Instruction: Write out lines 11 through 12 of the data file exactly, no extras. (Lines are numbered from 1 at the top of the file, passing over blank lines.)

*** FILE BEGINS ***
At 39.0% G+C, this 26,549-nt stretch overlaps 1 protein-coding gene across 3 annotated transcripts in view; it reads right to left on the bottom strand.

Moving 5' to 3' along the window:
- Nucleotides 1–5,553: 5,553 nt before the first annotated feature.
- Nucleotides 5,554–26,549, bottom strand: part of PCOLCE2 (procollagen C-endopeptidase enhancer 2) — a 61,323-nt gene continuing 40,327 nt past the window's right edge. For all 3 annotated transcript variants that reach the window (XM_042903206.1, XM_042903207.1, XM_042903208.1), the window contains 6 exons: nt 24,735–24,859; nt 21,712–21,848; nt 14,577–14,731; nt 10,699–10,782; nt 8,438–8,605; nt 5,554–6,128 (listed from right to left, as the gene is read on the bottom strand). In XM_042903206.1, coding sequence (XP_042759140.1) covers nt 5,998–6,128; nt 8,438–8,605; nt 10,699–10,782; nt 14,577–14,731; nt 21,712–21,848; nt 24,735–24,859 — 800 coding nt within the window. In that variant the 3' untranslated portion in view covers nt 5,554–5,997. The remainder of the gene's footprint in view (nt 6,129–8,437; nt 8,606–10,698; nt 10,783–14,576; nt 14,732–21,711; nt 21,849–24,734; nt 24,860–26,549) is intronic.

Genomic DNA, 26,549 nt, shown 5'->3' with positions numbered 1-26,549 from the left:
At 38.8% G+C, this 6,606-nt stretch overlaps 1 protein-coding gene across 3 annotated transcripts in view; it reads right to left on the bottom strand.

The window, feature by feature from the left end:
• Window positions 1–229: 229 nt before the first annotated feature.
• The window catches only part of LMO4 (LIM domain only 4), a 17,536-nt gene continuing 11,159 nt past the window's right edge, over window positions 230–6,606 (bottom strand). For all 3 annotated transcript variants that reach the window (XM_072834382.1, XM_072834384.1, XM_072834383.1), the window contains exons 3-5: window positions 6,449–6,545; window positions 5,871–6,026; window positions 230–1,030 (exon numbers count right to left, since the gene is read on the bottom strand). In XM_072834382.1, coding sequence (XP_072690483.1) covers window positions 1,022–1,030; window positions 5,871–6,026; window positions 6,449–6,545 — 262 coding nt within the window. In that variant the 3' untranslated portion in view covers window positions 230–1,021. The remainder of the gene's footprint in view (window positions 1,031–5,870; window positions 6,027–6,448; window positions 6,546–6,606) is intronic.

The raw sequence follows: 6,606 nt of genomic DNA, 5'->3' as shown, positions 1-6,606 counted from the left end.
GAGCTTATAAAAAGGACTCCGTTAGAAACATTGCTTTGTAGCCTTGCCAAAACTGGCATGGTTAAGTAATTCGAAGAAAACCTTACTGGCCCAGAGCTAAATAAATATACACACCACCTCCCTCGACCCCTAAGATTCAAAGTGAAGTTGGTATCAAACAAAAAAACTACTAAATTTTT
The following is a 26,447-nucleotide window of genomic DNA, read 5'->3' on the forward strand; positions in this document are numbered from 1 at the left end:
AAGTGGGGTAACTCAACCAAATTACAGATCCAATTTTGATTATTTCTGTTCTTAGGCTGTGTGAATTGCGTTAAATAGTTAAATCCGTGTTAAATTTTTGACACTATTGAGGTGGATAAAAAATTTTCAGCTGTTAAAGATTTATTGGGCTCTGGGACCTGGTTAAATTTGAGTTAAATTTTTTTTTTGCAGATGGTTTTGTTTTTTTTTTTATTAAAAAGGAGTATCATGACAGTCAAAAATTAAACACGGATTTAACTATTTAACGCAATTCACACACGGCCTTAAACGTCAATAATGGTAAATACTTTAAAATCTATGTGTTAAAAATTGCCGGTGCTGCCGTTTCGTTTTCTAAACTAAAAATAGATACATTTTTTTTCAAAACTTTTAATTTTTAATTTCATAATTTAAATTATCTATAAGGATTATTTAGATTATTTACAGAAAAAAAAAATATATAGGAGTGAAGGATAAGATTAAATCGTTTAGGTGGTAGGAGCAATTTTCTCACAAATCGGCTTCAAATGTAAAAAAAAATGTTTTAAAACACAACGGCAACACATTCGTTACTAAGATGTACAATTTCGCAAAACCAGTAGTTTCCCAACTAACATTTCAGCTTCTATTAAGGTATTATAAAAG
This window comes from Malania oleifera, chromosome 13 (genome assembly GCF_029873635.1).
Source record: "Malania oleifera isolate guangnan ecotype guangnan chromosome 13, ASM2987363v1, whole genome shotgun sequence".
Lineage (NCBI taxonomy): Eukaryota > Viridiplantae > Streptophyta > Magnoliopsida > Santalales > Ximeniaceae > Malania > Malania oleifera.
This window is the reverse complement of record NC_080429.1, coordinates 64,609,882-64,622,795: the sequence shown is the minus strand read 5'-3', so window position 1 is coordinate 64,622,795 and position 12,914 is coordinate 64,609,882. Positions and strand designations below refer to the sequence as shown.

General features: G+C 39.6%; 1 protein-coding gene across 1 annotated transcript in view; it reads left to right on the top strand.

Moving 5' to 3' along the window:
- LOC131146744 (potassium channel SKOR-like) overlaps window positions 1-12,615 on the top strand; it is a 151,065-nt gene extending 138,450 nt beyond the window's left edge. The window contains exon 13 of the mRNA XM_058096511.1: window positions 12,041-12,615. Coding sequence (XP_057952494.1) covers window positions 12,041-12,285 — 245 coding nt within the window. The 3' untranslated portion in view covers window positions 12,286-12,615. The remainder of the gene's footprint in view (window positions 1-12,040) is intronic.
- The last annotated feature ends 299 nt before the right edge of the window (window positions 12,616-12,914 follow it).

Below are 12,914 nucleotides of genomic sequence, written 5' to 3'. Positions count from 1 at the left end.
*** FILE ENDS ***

GAGCTTATAAAAAGGACTCCGTTAGAAACATTGCTTTGTAGCCTTGCCAAAACTGGCATGGTTAAGTAATTCGAAGAAAACCTTACTGGCCCAGAGCTAAATAAATATACACACCACCTCCCTCGACCCCTAAGATTCAAAGTGAAGTTGGTATCAAACAAAAAAACTACTAAATTTTT
The following is a 26,447-nucleotide window of genomic DNA, read 5'->3' on the forward strand; positions in this document are numbered from 1 at the left end: